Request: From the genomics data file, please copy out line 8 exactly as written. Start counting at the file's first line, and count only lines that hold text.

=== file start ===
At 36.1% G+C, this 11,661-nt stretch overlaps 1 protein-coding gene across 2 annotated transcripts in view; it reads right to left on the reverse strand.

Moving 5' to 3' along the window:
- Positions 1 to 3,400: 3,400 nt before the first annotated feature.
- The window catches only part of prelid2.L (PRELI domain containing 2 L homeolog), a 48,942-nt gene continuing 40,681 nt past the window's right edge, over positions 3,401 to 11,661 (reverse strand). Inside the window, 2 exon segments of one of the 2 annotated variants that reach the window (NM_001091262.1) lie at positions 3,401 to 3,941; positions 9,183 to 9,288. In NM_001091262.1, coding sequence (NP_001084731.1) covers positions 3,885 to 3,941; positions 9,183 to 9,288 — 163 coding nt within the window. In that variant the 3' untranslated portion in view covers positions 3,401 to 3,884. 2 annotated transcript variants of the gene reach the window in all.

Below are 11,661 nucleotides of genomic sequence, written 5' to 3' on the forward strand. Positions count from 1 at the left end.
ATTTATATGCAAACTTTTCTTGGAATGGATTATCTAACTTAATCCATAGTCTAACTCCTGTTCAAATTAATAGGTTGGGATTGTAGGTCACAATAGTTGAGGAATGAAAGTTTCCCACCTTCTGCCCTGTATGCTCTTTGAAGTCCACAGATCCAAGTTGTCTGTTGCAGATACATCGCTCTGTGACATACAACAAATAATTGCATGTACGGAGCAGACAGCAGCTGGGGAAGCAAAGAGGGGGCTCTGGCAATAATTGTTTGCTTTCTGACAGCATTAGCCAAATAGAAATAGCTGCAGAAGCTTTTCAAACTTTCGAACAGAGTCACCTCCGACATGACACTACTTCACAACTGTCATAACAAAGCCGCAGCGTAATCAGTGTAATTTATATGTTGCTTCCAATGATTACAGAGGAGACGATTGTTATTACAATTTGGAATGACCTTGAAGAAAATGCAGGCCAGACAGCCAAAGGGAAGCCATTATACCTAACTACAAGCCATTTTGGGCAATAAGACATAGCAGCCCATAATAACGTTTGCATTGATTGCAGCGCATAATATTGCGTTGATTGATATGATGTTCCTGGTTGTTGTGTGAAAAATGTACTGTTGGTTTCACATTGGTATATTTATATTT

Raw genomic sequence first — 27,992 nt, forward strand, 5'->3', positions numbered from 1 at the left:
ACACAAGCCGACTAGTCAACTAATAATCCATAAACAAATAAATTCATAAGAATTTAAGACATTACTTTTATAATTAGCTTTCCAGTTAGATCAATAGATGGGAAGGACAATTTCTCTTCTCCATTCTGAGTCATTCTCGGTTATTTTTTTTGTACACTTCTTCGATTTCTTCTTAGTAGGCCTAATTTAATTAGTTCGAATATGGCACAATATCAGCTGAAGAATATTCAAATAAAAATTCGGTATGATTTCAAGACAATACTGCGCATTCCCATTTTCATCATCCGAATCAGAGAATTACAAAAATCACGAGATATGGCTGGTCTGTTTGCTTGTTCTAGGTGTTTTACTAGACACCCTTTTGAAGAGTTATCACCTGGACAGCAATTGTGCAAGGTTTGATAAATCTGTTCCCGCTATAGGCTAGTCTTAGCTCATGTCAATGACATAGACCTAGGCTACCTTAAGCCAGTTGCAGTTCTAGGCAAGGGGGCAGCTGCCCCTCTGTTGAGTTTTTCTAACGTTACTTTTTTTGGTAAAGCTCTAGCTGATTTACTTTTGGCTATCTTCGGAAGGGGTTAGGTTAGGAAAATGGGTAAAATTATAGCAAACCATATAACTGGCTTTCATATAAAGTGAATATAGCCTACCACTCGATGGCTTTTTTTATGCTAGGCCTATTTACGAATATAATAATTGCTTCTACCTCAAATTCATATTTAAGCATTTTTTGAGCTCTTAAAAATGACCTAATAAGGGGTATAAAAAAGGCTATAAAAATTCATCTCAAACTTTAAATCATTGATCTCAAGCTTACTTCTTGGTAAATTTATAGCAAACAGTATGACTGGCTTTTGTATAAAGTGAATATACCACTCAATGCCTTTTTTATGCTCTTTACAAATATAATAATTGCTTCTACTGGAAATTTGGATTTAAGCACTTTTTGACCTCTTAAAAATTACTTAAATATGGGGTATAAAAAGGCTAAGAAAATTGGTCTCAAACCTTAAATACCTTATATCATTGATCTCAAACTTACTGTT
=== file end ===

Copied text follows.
ACACAAGCCGACTAGTCAACTAATAATCCATAAACAAATAAATTCATAAGAATTTAAGACATTACTTTTATAATTAGCTTTCCAGTTAGATCAATAGATGGGAAGGACAATTTCTCTTCTCCATTCTGAGTCATTCTCGGTTATTTTTTTTGTACACTTCTTCGATTTCTTCTTAGTAGGCCTAATTTAATTAGTTCGAATATGGCACAATATCAGCTGAAGAATATTCAAATAAAAATTCGGTATGATTTCAAGACAATACTGCGCATTCCCATTTTCATCATCCGAATCAGAGAATTACAAAAATCACGAGATATGGCTGGTCTGTTTGCTTGTTCTAGGTGTTTTACTAGACACCCTTTTGAAGAGTTATCACCTGGACAGCAATTGTGCAAGGTTTGATAAATCTGTTCCCGCTATAGGCTAGTCTTAGCTCATGTCAATGACATAGACCTAGGCTACCTTAAGCCAGTTGCAGTTCTAGGCAAGGGGGCAGCTGCCCCTCTGTTGAGTTTTTCTAACGTTACTTTTTTTGGTAAAGCTCTAGCTGATTTACTTTTGGCTATCTTCGGAAGGGGTTAGGTTAGGAAAATGGGTAAAATTATAGCAAACCATATAACTGGCTTTCATATAAAGTGAATATAGCCTACCACTCGATGGCTTTTTTTATGCTAGGCCTATTTACGAATATAATAATTGCTTCTACCTCAAATTCATATTTAAGCATTTTTTGAGCTCTTAAAAATGACCTAATAAGGGGTATAAAAAAGGCTATAAAAATTCATCTCAAACTTTAAATCATTGATCTCAAGCTTACTTCTTGGTAAATTTATAGCAAACAGTATGACTGGCTTTTGTATAAAGTGAATATACCACTCAATGCCTTTTTTATGCTCTTTACAAATATAATAATTGCTTCTACTGGAAATTTGGATTTAAGCACTTTTTGACCTCTTAAAAATTACTTAAATATGGGGTATAAAAAGGCTAAGAAAATTGGTCTCAAACCTTAAATACCTTATATCATTGATCTCAAACTTACTGTT